Chiasmus pronounced: kīˈazməs/
I hate the word, but I love the power it holds.
I once had a nightmare about a chiasmus. I was in class, and every time I said “chiasmus” out loud, somebody would respond with, “bless you.”
I said, “I am not sneezing. I want to teach you about a powerful rhetorical device used by most of the powerful speakers of all time.”
They’d respond, “Bless you.”
Chiasmus Definition and power
In rhetoric, a chiasmus (Latin term from Greek χίασμα, “Crossing” is the figure of speech in which two sentences are related to each other through the reversal of their grammatical structures.
Have you ever heard the following phrase: If you fail to plan, you plan to fail.
That phrase is an example of a chiasmus with two related sentences flip-flopped.
If you prefer to avoid nightmares, call it the flip-flop formula.
More chiasmus examples:
When the going gets tough,
The tough get going.
Ask not what your country can do for you,
Ask what you can do for your country.
Let us preach what we practice,
and practice what we preach.
All of the above are examples of a Chiasmus or flip-flop sentences.
Check it out:
Going gets tough > Tough get going
Your country can do for you > You can do for your country
Preach what we practice > Practice what we preach
Does that make sense?
Here is how you use the Flip-Flop Formula:
1- Think of a message you want to get across to your audience:
An example of message #1: Do not use slides.
An example of message #2: Respect your audience.
2- Figure out a flip-flop structure for each message
Example for message #1:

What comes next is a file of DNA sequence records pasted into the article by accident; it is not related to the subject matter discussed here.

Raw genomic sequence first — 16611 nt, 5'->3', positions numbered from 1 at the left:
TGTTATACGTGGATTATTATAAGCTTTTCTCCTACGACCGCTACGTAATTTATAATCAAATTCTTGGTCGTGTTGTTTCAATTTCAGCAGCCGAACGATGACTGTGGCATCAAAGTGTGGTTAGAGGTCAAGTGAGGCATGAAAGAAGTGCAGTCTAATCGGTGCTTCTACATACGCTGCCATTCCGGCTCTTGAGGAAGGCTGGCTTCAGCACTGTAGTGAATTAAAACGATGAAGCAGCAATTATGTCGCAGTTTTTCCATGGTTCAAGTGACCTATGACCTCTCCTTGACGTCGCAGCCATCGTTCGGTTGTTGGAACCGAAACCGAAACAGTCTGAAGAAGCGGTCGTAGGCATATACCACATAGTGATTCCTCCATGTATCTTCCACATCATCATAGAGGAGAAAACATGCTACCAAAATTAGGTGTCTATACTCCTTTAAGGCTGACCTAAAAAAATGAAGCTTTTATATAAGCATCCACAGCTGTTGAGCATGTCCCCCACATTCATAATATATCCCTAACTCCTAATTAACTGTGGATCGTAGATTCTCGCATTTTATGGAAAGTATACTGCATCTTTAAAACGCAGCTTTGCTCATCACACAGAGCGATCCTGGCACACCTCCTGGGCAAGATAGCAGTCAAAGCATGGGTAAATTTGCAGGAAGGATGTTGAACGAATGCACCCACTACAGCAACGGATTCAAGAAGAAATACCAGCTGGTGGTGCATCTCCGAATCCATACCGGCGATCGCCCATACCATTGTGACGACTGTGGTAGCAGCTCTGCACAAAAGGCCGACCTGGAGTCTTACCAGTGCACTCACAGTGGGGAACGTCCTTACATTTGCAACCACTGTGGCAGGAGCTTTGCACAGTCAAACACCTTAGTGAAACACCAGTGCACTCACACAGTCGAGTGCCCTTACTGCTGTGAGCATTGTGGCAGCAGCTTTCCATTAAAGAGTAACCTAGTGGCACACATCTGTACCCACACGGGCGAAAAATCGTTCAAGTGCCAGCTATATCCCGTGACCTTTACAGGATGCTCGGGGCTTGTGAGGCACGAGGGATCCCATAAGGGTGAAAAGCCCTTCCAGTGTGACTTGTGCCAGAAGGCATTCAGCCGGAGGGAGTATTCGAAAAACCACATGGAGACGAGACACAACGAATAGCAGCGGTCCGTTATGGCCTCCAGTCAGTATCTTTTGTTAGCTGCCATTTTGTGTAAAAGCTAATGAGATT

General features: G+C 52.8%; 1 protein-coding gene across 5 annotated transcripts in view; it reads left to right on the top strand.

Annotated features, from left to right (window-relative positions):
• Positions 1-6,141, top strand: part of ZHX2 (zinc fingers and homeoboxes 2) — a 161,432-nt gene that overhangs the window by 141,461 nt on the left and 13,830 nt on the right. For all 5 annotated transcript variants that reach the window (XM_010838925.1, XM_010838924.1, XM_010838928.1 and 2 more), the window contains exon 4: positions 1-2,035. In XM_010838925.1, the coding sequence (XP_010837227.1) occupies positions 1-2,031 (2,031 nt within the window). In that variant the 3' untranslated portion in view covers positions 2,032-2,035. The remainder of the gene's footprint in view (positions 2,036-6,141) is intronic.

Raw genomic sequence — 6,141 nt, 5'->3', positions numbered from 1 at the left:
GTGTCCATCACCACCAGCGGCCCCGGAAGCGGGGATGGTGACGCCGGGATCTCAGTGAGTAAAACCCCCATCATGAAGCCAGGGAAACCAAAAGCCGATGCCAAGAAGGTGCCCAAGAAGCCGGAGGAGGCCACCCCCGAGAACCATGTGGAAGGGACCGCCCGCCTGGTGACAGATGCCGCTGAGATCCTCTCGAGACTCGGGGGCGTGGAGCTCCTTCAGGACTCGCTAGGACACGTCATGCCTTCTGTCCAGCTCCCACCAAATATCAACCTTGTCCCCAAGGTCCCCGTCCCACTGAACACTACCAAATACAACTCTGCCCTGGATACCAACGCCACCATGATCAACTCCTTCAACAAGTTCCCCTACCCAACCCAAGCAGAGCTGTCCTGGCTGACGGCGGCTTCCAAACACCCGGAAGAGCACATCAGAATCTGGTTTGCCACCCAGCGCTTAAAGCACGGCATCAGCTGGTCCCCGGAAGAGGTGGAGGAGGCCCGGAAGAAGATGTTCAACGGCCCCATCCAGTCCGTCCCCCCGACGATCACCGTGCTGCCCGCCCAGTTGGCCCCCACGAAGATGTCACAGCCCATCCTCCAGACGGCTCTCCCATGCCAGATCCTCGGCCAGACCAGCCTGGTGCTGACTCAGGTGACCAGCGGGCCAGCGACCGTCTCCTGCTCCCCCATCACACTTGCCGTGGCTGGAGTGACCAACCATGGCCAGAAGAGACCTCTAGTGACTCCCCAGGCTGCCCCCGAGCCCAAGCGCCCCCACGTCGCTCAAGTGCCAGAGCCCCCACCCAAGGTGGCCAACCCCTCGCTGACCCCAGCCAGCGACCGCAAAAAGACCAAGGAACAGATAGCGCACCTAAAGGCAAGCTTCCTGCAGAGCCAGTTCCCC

You either use your PowerPoints, or your PowerPoints will use you.
Example for message #2:
If you do not respect your audience, your audience will not respect you.
What do you think?
It’s your turn now: come up with something and share it in the comments below. I would love to read them.
Here are some examples from our weekly class:
- “Don’t take life too seriously ,or life will seriously take you.” Thank you Maggie for this one.
- “Plan the work, work the plan.” Thank you Aliya for this one.
It’s no secret: people have shorter attention spans.
According to a study sponsored by Microsoft: The average attention span of a person in 2000 was 12 seconds, and by 2013 it was only 8 seconds.
That’s not an impressive number when you compare it to the 10-second With our society experiencing an information overload, and messages that are reduced to 140 character tweets,
One of the best ways to create these short messages is to follow the flip-flop formula. A chiasmus makes your core message easy to remember, quote, tweet and share.
You either change your message based on your audience or change your audience based on the message. (Haha, could not resist!)
Society is changing, attention spans are dropping, and you can’t change that. All you can do is change your message.
Quiz to test your Chiasmus knowledge: